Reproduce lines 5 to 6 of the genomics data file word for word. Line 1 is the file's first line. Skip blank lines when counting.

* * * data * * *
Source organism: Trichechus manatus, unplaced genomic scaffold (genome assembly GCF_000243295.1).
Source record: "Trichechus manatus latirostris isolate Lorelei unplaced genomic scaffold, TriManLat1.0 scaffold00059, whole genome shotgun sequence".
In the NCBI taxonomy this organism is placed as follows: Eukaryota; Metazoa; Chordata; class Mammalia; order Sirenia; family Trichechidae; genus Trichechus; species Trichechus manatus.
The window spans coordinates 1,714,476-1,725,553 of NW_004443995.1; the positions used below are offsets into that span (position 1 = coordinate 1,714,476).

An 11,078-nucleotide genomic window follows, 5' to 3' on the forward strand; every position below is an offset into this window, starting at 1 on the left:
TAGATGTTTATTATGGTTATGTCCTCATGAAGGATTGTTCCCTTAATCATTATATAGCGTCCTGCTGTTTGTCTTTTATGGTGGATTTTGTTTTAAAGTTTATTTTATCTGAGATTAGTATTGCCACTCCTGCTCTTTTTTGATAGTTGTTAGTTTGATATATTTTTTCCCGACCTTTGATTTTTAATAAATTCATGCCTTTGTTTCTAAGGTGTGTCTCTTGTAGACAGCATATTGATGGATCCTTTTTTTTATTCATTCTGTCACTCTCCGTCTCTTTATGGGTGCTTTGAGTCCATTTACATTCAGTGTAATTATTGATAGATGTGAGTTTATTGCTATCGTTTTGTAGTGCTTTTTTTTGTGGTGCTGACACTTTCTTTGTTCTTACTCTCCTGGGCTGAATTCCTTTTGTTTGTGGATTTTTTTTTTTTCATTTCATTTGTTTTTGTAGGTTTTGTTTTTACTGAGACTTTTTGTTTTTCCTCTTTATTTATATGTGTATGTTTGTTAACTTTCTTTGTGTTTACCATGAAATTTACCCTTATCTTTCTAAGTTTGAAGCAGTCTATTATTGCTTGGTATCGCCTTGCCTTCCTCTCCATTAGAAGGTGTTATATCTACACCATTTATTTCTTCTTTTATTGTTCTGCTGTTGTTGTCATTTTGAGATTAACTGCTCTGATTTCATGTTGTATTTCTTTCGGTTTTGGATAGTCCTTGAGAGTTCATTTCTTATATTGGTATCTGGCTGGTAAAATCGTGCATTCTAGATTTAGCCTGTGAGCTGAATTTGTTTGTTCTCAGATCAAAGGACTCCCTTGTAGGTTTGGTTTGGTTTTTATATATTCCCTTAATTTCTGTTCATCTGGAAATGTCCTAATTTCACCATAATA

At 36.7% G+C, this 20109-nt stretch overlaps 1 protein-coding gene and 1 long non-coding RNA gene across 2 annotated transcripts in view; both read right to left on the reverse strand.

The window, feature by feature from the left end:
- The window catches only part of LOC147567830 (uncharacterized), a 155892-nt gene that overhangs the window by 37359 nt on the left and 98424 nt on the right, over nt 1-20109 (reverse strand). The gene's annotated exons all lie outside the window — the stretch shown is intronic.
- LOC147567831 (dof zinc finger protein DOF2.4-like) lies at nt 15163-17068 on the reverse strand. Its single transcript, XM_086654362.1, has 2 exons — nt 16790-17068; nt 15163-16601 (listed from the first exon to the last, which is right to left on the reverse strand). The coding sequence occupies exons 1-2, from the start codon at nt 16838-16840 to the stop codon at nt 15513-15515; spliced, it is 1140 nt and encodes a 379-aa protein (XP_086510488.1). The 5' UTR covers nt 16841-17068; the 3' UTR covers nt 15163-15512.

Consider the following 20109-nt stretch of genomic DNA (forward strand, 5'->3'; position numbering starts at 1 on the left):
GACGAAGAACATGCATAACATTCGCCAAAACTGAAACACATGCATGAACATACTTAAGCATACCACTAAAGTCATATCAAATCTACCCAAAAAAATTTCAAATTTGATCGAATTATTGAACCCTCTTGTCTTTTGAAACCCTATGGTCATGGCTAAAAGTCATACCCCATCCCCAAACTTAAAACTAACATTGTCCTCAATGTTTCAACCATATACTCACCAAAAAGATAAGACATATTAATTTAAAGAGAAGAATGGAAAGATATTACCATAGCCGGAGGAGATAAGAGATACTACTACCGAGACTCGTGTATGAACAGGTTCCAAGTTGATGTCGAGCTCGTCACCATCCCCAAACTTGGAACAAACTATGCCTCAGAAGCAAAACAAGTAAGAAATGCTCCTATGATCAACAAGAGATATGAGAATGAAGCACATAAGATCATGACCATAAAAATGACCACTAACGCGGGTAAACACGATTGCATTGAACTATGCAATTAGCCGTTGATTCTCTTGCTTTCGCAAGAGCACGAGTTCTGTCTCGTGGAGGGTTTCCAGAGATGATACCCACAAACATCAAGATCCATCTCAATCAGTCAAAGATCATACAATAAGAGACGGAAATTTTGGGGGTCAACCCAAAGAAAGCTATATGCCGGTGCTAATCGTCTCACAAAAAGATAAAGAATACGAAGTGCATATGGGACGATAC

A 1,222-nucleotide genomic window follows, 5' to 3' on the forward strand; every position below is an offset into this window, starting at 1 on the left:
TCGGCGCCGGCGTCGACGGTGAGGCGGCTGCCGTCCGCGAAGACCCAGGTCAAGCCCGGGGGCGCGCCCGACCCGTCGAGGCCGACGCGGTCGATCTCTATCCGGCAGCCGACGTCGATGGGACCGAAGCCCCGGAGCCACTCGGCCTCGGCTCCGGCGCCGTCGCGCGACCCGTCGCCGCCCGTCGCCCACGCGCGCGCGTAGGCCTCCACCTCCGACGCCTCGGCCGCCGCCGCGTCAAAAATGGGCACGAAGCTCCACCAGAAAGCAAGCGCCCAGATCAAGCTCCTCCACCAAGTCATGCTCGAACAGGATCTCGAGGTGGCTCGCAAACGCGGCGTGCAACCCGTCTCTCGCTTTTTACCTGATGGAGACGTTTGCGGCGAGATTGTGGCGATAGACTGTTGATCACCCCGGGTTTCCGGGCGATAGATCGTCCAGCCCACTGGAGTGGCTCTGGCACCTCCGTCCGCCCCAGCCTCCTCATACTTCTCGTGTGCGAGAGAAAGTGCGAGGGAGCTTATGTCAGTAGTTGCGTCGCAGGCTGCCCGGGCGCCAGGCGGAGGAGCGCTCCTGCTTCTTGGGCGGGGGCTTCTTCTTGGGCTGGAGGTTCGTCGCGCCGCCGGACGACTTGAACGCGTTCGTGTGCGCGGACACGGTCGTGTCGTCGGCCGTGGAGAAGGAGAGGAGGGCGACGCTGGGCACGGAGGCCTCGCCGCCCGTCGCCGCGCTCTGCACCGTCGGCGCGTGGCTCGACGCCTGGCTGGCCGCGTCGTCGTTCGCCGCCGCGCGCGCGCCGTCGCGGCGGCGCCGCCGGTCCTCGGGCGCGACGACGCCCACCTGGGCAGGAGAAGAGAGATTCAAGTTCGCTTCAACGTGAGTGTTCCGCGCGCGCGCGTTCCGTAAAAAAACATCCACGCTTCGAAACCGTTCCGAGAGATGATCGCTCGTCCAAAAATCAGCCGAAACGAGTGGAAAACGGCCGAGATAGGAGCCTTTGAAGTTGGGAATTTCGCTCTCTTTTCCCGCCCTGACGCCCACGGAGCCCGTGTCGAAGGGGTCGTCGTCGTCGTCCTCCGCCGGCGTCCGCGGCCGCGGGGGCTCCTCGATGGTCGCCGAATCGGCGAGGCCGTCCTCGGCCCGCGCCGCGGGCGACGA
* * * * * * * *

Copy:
An 11,078-nucleotide genomic window follows, 5' to 3' on the forward strand; every position below is an offset into this window, starting at 1 on the left:
TAGATGTTTATTATGGTTATGTCCTCATGAAGGATTGTTCCCTTAATCATTATATAGCGTCCTGCTGTTTGTCTTTTATGGTGGATTTTGTTTTAAAGTTTATTTTATCTGAGATTAGTATTGCCACTCCTGCTCTTTTTTGATAGTTGTTAGTTTGATATATTTTTTCCCGACCTTTGATTTTTAATAAATTCATGCCTTTGTTTCTAAGGTGTGTCTCTTGTAGACAGCATATTGATGGATCCTTTTTTTTATTCATTCTGTCACTCTCCGTCTCTTTATGGGTGCTTTGAGTCCATTTACATTCAGTGTAATTATTGATAGATGTGAGTTTATTGCTATCGTTTTGTAGTGCTTTTTTTTGTGGTGCTGACACTTTCTTTGTTCTTACTCTCCTGGGCTGAATTCCTTTTGTTTGTGGATTTTTTTTTTTTCATTTCATTTGTTTTTGTAGGTTTTGTTTTTACTGAGACTTTTTGTTTTTCCTCTTTATTTATATGTGTATGTTTGTTAACTTTCTTTGTGTTTACCATGAAATTTACCCTTATCTTTCTAAGTTTGAAGCAGTCTATTATTGCTTGGTATCGCCTTGCCTTCCTCTCCATTAGAAGGTGTTATATCTACACCATTTATTTCTTCTTTTATTGTTCTGCTGTTGTTGTCATTTTGAGATTAACTGCTCTGATTTCATGTTGTATTTCTTTCGGTTTTGGATAGTCCTTGAGAGTTCATTTCTTATATTGGTATCTGGCTGGTAAAATCGTGCATTCTAGATTTAGCCTGTGAGCTGAATTTGTTTGTTCTCAGATCAAAGGACTCCCTTGTAGGTTTGGTTTGGTTTTTATATATTCCCTTAATTTCTGTTCATCTGGAAATGTCCTAATTTCACCATAATA